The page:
In the movie the Wedding Crashers, the Rachel McAdams character, as maid of honor, had to give a wedding toast. She ran it by The Owen Wilson character. He suggested if she went forward with what she just said, she would “hear crickets” in other words, flop. She ignores his advice and presents the toast her way. There’s an awkward silence. In a panic, she looks at Owen Wilson. He saves her by pointing to his chest- suggesting she speak from her heart. It works.
I like that because I feel the more in touch with your heart you can get, the more effective you’ll present. The following three approaches will get you nearer to your essence and farther away from glossophobia. What’s glossophobia? Why, fear of public speaking, of course. An affliction that an estimated 75% of us share.
Statistics- Statistics work as supporters. For example, I used the 75% number in the previous paragraph. I saw that stat in five internet searches I did. It makes me feel comfortable with my statement by giving it depth. And when you speak with depth the closer to your heart you find yourself.
The best part is that statistics are all over the internet. That makes them easy to gather. Make sure they stem from credible sources, though. Make sure they feel right.
Stories- Let me tell you one that has stayed with me. When I worked in the corporate world, my staff and I went through a conflict management seminar.
The Monday after completion, one of my supervisors came to me with an issue. Two employees in her department were having trouble with each other. She asked me for advice on how to handle it.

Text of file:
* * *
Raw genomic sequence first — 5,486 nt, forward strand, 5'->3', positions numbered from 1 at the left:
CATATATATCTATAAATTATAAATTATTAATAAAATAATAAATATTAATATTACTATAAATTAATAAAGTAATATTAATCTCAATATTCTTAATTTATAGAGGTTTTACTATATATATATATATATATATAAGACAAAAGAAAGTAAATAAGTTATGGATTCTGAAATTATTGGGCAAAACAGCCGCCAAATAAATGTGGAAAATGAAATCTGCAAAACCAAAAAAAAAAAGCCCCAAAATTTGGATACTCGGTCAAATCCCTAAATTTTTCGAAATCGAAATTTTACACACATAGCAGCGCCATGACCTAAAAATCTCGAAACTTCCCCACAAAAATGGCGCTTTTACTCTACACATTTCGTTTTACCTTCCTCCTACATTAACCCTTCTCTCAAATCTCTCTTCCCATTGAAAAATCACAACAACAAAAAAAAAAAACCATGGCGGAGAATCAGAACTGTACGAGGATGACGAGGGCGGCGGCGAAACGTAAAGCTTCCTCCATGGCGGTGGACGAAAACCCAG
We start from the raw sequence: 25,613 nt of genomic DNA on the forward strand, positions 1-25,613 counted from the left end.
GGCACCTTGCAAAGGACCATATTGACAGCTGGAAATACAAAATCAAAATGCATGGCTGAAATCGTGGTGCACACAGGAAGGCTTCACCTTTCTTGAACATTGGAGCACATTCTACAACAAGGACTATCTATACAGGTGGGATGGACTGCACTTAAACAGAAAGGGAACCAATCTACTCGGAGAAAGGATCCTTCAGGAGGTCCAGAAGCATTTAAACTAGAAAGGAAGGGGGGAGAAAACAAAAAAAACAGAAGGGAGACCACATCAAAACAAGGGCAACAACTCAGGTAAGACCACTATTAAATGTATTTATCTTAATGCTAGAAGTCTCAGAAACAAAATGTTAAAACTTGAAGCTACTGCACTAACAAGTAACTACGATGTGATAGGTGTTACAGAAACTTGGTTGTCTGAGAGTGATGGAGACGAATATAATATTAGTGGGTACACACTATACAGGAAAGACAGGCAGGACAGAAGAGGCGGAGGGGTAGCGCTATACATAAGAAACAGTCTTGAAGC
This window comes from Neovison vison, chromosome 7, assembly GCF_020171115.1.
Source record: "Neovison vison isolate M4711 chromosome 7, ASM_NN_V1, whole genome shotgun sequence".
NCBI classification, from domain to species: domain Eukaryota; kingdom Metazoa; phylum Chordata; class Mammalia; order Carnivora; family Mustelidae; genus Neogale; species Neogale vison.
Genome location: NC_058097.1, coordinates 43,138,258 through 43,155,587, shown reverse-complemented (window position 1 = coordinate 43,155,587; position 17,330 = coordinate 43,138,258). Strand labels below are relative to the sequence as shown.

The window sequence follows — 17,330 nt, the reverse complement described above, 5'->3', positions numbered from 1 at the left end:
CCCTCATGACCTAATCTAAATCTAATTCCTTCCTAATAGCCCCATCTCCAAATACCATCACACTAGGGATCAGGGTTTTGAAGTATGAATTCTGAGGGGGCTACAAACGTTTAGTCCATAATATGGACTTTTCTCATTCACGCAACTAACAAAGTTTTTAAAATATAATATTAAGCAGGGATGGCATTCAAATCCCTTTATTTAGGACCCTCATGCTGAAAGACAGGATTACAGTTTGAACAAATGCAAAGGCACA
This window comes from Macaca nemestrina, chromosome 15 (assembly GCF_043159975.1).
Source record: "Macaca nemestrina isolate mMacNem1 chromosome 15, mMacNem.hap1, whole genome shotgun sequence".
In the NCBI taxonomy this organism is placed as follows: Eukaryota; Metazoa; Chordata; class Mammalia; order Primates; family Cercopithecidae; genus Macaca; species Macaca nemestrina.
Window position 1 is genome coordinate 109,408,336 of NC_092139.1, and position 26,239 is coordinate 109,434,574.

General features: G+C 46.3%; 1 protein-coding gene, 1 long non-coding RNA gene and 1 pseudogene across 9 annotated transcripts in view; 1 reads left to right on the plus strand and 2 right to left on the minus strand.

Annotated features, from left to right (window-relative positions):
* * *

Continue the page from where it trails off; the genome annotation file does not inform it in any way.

Now, remember, she had just been through the very course that provided her the methods to handle just this type of situation! However, for whatever reason, she didn’t make the connection.
When I reminded her of the session, I could see the flickering of connecting synapses. My curiosity nudged at me until I asked her why she didn’t initially think to use the material she had learned the week prior. She thought a moment and shrugged.
If the idea of that story was on a power point slide presented to managers, it may have looked like this:
How to Mentor Your Staff :
- Discover what they need
- Ask probing questions
- Use your knowledge to assist your staff
Comments around that may include droning on in generalities about having meetings or asking them about their issues. That may be safe but would it be effective? Which packs more punch? Which will your audience retain? Which would you feel comfortable presenting? The story, I suspect.
Plus as a hard working, diligent manager, wouldn’t hearing that exchange make you more aware of your role in mentoring your staff through the all important people issues? And that’s the crux of the piece. So, rummage through your life for stories that fit your point. Tailor them to your audience. Use them.
Samples (or examples)- These serve you like statistics without the numbers. They support your points, amplify your ideas and clarify your notions.
So, if I say that members of Generation Y prefer texting, instant messaging or email to speaking my example might be- In fact, my boomer friend says his most used text message to his Generation Y progeny is CALL DAD!
So, next time you’re up, speak from your heart with the 3 S’s- Statistics, Stories and Samples. Make you entire talk nothing but that. If you do, you won’t hear crickets, you’ll hear applause.